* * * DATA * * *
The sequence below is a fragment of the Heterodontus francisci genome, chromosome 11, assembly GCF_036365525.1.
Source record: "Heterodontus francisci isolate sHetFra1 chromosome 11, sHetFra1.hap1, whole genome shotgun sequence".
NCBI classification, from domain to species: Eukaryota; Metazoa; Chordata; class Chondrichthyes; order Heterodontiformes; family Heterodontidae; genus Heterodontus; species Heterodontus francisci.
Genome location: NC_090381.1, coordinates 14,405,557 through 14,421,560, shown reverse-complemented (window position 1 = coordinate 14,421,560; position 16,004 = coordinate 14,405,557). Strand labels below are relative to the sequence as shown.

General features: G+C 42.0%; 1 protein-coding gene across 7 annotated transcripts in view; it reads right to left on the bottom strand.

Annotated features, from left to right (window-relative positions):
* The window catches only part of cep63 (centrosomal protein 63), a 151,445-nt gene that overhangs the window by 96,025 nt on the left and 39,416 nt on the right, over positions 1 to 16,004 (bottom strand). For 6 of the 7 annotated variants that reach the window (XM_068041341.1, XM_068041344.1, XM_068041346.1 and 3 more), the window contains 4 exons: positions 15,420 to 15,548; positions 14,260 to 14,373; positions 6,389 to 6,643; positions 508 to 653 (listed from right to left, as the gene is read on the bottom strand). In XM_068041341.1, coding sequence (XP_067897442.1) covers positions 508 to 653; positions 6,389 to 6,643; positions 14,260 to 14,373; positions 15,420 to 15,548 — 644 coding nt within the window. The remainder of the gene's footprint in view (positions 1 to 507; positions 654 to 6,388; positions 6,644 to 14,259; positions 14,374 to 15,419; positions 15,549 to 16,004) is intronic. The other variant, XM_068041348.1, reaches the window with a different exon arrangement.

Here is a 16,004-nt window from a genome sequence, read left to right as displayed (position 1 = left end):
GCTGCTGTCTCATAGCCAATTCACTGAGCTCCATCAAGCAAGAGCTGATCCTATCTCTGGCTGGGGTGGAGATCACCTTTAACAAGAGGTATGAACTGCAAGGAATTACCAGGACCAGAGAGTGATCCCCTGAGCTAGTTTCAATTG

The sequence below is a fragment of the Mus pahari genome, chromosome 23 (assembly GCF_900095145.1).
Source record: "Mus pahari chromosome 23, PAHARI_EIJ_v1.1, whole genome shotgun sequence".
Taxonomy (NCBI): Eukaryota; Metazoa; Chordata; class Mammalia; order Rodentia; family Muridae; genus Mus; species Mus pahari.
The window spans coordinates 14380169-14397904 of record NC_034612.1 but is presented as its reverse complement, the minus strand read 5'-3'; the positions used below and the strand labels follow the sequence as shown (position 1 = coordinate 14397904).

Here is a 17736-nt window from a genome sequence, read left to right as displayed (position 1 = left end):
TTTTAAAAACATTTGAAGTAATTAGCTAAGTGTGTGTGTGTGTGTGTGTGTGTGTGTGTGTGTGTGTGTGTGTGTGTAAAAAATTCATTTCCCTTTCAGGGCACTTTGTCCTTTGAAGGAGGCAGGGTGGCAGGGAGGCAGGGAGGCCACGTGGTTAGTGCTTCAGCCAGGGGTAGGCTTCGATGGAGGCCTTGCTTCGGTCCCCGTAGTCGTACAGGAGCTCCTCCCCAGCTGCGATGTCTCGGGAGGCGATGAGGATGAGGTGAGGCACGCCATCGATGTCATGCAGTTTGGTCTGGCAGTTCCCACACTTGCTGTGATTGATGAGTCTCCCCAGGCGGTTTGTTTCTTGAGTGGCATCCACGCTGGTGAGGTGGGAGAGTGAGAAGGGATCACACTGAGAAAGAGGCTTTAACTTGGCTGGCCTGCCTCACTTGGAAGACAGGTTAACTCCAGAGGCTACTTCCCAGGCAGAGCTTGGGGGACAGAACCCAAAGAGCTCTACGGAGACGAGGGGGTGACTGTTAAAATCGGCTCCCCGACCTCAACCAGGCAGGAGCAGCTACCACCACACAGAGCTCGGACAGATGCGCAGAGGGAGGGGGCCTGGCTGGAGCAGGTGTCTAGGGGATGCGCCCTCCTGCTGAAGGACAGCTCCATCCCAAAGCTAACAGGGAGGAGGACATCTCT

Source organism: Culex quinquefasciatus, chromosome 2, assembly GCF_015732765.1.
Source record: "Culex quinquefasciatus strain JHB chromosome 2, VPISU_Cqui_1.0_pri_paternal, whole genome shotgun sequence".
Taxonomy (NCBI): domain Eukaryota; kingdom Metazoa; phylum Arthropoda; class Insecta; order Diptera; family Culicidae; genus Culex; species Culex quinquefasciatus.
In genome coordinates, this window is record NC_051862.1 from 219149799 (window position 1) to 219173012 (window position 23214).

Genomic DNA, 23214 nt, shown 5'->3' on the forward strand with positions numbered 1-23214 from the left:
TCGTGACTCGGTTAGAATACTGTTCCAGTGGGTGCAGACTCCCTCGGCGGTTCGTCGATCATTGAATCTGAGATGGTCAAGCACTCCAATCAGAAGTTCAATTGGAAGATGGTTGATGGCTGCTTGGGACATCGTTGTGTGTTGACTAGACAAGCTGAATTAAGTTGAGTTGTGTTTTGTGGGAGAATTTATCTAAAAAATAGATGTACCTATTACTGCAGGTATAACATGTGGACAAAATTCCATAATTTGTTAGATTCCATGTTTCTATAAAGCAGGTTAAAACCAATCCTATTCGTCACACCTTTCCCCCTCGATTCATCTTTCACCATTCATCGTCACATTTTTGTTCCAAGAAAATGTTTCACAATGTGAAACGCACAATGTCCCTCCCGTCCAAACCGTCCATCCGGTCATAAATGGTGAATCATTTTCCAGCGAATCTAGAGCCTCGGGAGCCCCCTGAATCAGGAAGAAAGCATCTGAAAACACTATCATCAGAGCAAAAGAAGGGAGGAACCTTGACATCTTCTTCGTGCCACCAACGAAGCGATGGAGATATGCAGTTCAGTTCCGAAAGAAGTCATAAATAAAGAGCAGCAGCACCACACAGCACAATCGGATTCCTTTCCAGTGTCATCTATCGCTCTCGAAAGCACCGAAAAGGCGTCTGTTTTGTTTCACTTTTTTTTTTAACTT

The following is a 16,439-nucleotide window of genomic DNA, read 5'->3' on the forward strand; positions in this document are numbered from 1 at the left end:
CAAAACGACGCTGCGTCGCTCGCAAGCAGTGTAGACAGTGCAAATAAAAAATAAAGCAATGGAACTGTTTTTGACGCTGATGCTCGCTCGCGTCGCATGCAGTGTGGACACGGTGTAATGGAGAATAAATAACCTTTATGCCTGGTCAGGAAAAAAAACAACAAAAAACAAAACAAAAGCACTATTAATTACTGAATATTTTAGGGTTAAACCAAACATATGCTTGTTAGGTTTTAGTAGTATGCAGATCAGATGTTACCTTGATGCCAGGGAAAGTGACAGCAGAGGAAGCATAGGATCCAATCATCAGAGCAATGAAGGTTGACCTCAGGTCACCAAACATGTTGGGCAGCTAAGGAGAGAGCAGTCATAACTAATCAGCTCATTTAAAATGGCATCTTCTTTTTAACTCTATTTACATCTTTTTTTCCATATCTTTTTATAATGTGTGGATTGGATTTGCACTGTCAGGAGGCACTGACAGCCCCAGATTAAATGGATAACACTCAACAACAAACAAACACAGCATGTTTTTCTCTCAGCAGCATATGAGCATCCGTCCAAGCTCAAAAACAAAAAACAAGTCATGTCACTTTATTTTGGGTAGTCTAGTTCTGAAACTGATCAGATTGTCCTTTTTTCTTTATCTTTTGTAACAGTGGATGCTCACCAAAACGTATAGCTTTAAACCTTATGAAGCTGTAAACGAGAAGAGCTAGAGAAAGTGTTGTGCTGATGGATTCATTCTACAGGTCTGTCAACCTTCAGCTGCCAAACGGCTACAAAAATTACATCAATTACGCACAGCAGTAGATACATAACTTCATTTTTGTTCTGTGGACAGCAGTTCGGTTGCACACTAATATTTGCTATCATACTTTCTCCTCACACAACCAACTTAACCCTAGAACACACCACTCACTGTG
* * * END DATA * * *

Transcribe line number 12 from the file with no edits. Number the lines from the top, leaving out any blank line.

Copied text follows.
Taxonomy (NCBI): Eukaryota; Metazoa; Chordata; class Mammalia; order Rodentia; family Muridae; genus Mus; species Mus pahari.